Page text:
The Wonder by Emma Donoghue: This dragged so much that I found it hard to care too much about the "mystery" element. It's hard to make a book exciting when a lot of it consists of the main character sitting in a room watching a girl read and say prayers for 8 hours at a time. I also didn't appreciate the continued refrain of "These Irish Catholics are so ridiculous and ignorant."

Death in the Clouds by Agatha Christie: Reading these books back to back you really do see how Christie writes along the same grooves time and again, but it doesn't make the solution any easier to piece together or the book any less enjoyable to read. Overall, this was typical of a Hercule Poirot book — no better and no worse.

Dracula by Bram Stoker: It's hard to believe it took me so long to get around to reading this classic! As you might imagine, it suffers from some of the hallmarks of its time — namely, long stretches of inaction and an old-fashioned view of women's purity — but for all that it's quite good and still enjoyable for a modern-day reader.

What have you been reading this month? Share over at Modern Mrs. Darcy!

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Monday, January 9, 2017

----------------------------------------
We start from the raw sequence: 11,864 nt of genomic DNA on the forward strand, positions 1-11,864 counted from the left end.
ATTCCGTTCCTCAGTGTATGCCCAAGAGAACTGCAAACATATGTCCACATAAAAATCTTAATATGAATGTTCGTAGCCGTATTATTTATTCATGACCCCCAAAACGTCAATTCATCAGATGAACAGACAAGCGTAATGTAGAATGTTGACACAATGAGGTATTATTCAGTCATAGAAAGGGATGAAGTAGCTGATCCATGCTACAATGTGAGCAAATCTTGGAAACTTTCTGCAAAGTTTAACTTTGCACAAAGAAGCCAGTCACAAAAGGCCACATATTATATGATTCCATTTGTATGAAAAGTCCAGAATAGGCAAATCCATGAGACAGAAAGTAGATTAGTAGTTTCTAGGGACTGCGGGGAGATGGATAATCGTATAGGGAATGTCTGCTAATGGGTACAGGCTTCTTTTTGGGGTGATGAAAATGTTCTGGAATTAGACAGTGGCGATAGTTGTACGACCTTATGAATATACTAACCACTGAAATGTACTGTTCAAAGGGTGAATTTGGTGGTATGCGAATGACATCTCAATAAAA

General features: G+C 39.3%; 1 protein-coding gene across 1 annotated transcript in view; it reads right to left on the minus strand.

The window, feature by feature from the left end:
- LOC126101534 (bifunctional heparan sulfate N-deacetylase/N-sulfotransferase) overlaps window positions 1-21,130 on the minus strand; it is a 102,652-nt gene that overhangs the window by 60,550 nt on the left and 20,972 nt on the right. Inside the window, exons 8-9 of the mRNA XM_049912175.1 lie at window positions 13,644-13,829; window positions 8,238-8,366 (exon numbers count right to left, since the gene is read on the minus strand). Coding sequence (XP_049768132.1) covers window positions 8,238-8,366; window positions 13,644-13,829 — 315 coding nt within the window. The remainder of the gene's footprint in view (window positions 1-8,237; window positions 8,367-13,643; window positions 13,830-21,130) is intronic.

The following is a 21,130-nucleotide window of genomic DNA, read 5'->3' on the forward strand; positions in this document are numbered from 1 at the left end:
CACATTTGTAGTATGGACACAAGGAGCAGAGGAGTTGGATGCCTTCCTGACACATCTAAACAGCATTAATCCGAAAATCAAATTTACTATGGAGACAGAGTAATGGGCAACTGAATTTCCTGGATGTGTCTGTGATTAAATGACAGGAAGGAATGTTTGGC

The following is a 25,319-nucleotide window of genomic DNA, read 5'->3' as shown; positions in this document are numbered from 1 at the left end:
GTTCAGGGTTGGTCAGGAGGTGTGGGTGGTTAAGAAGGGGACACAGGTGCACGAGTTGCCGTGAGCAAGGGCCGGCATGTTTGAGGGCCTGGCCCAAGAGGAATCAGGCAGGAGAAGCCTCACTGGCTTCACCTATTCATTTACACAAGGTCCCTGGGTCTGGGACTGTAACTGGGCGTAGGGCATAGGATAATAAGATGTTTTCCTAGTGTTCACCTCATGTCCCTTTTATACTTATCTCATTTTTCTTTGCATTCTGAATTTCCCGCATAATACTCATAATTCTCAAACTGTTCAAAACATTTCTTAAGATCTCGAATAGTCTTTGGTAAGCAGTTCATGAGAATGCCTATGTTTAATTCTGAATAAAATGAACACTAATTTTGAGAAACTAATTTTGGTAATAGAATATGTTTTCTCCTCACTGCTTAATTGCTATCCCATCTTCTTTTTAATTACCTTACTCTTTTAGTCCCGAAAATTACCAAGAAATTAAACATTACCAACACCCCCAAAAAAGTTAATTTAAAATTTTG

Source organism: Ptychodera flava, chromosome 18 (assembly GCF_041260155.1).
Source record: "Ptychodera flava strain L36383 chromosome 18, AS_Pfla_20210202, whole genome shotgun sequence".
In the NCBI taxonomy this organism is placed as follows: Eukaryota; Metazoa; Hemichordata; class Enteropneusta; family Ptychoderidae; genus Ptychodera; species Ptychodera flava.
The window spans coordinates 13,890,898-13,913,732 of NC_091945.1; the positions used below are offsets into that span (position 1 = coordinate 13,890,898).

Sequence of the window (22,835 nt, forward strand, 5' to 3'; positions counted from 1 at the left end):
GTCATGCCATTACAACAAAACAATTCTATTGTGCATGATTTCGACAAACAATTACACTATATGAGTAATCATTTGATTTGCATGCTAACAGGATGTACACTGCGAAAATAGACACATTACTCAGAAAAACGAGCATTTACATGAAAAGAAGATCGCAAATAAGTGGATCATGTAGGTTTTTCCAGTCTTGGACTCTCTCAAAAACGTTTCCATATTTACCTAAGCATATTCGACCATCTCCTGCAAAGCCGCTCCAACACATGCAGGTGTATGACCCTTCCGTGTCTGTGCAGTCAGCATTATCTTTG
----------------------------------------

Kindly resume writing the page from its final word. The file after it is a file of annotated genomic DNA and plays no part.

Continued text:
Top Ten 2016 Releases I Still Want to Read

I'm linking up with The Broke and the Bookish for another Top Ten Tuesday.

This week's topic is books published in 2016 that we intended to read but didn't get around to. Although I did make an effort to read more 2016 releases in 2016, there are plenty still sitting on my "might want to read" list. Here are the ten I'm probably most interested in reading.

1. The Book of Joy by the Dalai Lama, Desmond Tutu, and Douglas Abrams

2. Born a Crime by Trevor Noah

3. The Gene by Siddharta Mukherjee

4. Hidden Figures by Margot Lee Shetterly

5. Homegoing by Yaa Gyasi

6. It Ends with Us by Colleen Hoover

7. The Memory of Light by Francisco X. Stork

8. The Sun Is Also a Star by Nicola Yoon

9. Symptoms of Being Human by Jeff Garvin

10. Where Am I Now? by Mara Wilson

Which 2016 books are still on your to-read list?

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Monday, January 2, 2017